The first aim can be reached by adopting the metric known as “code coverage,” as reported in section 3.3. For that, we would need to introduce instrumentation into the NEST engine in order to be able to collect code coverage information from all NEST layers (C++, SLI, PyNEST) and feed it into Jenkins. This would allow us to identify the weakest parts of the test suite and refine it, guided by well-defined objectives and appropriately chosen metrics.

The second issue can be addressed by adding support for fuzz testing (Sutton et al., 2007) and mutation testing (Offutt, 1994) to NEST. Fuzzing means providing random unexpected or invalid data to the input of the program in order to reveal unhandled exceptions such as crashes, failing assertions, etc. The concept of mutation testing involves exposing the source code or compiled byte-code to a mutagen, which will randomly introduce specific changes to operators or opcodes, for instance, replace comparison operations with their negation (i.e., “>” → “≤”) or cause other changes designed to mimic typical programming mistakes. If the test suite is properly designed, such changes should entail test failures. In the case that such failures do not occur, this signifies that the essential logic is not being properly covered. This is a likely outcome, as the tests are designed by humans, who are inherently cognitively biased by having prior expectations on how a particular function might fail. Random mutations and fuzzed input data remove this subjectivity and therefore have the potential to expose test coverage problems. However, such testing is a time and resource consuming operation and therefore an ideal subject for automation via CI.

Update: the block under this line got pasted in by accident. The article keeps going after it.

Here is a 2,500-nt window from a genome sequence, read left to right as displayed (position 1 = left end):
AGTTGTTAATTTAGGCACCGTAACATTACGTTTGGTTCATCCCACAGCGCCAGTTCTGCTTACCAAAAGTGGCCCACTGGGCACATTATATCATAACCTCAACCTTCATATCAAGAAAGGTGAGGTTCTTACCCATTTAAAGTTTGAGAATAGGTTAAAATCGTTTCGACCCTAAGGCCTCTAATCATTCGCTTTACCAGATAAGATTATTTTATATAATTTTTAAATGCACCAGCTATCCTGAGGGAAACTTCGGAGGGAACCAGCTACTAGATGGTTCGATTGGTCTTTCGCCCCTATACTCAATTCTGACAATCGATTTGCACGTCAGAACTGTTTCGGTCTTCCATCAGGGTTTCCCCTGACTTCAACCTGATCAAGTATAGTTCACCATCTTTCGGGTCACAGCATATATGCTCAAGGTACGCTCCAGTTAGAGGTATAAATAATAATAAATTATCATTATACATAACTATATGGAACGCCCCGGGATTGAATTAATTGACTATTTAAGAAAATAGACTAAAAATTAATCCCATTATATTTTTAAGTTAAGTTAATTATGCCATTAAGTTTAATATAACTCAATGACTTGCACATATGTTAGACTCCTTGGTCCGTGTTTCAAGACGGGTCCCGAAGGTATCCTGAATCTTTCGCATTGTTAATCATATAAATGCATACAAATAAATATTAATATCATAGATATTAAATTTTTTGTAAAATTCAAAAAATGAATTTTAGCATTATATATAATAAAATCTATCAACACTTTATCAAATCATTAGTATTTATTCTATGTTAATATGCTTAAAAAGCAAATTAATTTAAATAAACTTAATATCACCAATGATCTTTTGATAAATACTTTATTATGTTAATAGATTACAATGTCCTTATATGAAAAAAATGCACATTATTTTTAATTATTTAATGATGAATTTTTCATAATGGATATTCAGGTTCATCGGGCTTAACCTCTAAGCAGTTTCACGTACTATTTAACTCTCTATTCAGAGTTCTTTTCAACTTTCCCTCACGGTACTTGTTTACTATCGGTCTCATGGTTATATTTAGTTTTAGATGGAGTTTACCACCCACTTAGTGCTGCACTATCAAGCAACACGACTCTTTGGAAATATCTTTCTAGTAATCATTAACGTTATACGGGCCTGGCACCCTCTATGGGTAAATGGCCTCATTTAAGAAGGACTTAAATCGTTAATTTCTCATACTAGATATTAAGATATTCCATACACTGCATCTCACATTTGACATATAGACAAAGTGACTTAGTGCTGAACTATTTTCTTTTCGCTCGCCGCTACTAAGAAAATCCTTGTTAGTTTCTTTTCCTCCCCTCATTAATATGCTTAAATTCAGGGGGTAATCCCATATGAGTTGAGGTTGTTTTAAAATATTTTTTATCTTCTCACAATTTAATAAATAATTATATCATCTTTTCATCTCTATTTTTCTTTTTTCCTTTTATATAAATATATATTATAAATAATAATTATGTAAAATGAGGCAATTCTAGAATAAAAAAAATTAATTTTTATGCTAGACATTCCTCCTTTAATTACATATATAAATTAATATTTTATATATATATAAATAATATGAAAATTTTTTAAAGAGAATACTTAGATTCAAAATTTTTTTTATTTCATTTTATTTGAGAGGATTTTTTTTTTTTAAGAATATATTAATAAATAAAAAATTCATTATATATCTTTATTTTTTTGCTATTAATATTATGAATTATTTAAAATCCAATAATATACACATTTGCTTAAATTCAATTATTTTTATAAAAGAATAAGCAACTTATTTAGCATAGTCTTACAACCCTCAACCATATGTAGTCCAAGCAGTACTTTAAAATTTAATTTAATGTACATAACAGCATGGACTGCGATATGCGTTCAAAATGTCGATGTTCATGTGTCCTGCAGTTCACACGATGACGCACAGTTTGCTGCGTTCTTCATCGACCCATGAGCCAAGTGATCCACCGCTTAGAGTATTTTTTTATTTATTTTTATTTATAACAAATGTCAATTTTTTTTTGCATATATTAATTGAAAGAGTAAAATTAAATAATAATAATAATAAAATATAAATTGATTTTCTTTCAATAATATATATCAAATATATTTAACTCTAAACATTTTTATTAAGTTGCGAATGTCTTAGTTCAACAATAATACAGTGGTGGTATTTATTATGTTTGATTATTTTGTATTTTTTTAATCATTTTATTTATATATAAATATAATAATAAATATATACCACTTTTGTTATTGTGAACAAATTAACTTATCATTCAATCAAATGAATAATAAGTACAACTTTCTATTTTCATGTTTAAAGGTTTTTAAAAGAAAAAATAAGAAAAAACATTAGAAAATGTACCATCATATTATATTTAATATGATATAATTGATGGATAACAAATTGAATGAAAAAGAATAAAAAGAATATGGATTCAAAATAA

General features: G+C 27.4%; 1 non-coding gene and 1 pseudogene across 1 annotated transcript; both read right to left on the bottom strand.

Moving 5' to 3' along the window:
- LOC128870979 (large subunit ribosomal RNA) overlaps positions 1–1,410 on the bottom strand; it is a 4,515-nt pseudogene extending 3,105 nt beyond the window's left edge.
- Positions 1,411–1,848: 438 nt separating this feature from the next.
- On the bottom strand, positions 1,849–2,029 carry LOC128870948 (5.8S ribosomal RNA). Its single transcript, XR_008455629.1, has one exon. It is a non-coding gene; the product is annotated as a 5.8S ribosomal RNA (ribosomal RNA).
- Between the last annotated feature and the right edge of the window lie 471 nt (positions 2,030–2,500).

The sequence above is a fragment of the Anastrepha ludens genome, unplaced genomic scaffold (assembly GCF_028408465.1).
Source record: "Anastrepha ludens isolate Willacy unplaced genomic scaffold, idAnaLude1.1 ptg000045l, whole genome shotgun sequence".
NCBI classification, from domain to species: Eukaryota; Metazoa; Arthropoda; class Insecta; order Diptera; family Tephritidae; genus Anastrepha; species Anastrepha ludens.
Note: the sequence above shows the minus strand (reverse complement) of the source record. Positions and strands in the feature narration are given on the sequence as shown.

4.3. Outlook

The fundamental aim of NEST Initiative, as a major collaborative project in neuroinformatics, is to provide a modern and efficient platform for carrying out point neuron simulations larger and larger in scale, which integrates well with other simulation software (Djurfeldt et al., 2010). On one hand, this includes visualization solutions and models for population signals reconstructed from single spikes such as EEG/BOLD, etc., and on the other hand, detailed neuronal simulators that feed information into NEST. In order to remain a solid foundation to build upon, NEST must offer usable low-level and high-level interfaces to all this functionality. Following from the requirements above, both the size and the complexity of the code base of NEST will certainly keep growing in the future (Figure 8). The same conclusion can be drawn for many neuroinformatics projects.

The goal of good scientific software development should not simply be to create an application that is reliable in the sense of compiling and running without crashing. To support high quality science, it must also be reliable in terms of accuracy and generate results that can be independently reproduced and verified. In the specific case of simulators, a major aspect is the requirement that the simulation of a model should accurately reproduce the mathematical model it is based on, and that the presence of approximations that would potentially cause deviations be made explicit to the user.

The ideal way to achieve this goal is, of course, to end up with a formal proof of correctness of the program. Unfortunately, with currently available tools, this is hardly practical even for small and primitive codes, let alone large scientific software applications. It is only being carried out (at huge expense) in areas where correctness is literally a matter of life and death, such as aeronautics or energy. Consequently, our only remaining option is to try to contain this complexity. One way to go about it is to adopt new complexity control technologies as soon as they are sufficiently mature; i.e., they have reached the point at which it is practical to implement them in the setting of research-oriented software projects run on tight budget by developers who didn't major in applied software engineering (Wilson, 2006).